He might even consider the history of Afghanistan itself, and what happened to the Russian army and airforce when they attempted to combat the Afghans who resented Russian interference in their internal politics. And how clever were the Americans then to give sophisticated armaments and training to the very people who would later turn against worldwide American imperialism? The guys the Americans, and we British, are now trying to root out of Afghanistan!
Our Minister of Defence may be some kind of amiable old boy who's just trying to make the best of a fucked-up situation that his job requires him to tackle, but he's also reactionary to the core and an unquestioning supporter of the kind of stupid politics that can only harm the world and make it a more dangerous place, not safer.
Sadly he's a bit of an egocentric idiot. Power seems to have gone to his head, and it's now impossible for any alternative thinking to penetrate his thick skull. He's New Labour personified. Not that the New Conservatives will be any better. We're doomed!
“General Sir Richard Dannatt, the outgoing head of the army . . . speaking at the official opening of an army recovery centre in Scotland, added: "It's a war about the people in Afghanistan. In particular we need to persuade the people in Afghanistan to support their government."
So here we have it – the people of Afghanistan don't support their 'government', and they need OUR persuasion that they should do so! Or maybe our bribes. And our propaganda. And our bombs. Just like the Vietnamese needed such 'help'.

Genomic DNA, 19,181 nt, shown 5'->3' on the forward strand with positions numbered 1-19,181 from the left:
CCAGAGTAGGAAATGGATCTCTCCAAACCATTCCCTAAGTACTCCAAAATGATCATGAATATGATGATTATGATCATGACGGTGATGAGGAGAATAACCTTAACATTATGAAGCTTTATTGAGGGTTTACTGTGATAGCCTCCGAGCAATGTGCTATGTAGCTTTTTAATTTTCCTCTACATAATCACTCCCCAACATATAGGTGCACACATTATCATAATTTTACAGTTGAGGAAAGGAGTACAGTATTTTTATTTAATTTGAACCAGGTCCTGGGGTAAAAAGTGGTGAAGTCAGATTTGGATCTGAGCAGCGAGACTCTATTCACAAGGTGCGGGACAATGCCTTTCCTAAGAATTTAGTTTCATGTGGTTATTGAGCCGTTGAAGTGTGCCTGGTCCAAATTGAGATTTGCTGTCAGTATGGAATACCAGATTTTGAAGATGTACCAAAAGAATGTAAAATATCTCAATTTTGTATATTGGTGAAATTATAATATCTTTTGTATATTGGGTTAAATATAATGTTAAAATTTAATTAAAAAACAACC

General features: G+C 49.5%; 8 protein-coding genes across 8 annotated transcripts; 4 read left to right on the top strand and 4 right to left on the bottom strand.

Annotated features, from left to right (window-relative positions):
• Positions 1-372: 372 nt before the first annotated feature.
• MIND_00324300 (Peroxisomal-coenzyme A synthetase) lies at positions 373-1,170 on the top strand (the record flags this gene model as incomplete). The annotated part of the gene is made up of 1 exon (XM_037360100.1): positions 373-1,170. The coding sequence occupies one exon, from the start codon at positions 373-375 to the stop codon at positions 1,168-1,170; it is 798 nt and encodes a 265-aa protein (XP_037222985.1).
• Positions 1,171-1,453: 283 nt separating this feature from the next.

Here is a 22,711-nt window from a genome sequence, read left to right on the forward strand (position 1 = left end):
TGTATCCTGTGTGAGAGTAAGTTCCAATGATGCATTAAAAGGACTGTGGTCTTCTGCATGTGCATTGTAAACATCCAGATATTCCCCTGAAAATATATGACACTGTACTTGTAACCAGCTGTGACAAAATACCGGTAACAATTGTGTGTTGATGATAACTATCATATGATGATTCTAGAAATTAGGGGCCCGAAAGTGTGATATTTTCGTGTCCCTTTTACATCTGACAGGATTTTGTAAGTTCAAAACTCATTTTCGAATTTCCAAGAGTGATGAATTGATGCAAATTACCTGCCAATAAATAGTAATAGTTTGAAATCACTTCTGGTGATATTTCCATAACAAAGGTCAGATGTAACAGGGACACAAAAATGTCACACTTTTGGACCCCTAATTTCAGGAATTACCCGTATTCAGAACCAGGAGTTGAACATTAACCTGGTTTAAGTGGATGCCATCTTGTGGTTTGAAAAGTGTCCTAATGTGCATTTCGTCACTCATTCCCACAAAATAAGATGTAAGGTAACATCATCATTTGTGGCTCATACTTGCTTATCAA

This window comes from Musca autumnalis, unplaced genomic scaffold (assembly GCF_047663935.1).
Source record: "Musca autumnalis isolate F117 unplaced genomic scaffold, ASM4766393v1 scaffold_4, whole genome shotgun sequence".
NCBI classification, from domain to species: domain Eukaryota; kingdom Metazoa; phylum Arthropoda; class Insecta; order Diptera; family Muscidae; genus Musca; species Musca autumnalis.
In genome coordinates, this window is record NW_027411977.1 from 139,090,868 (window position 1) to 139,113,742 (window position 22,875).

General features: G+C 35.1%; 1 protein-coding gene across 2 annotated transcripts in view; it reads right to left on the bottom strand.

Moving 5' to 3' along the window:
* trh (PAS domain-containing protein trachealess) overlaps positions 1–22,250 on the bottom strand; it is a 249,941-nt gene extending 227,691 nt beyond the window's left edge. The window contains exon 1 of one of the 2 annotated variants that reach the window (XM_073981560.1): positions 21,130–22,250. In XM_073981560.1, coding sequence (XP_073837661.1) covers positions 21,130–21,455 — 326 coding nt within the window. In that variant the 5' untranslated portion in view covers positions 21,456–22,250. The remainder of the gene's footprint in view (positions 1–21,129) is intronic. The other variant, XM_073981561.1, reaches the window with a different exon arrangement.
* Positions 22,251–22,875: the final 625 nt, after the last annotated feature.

Foreign Secretary David Miliband was on Radio 4 this morning still banging on about “the badlands between Afghanistan and Pakistan” and the need to combat terrorism. Militarily, of course.
To end on a positive note, with some positive thoughts, have a look at this website -
The greatest achievement is selflessness.
The greatest worth is self-mastery.
The greatest quality is seeking to serve others.
The greatest precept is continual awareness.
The greatest medicine is the emptiness of everything.
The greatest action is not conforming with the world's ways.
The greatest magic is transmuting the passions.
The greatest generosity is non-attachment.
The greatest goodness is a peaceful mind.
The greatest patience is humility.
The greatest effort is not concerned with results.
The greatest meditation is a mind that lets go.
The greatest wisdom is seeing through appearances.
Atisha (11th century Tibetan Buddhist master)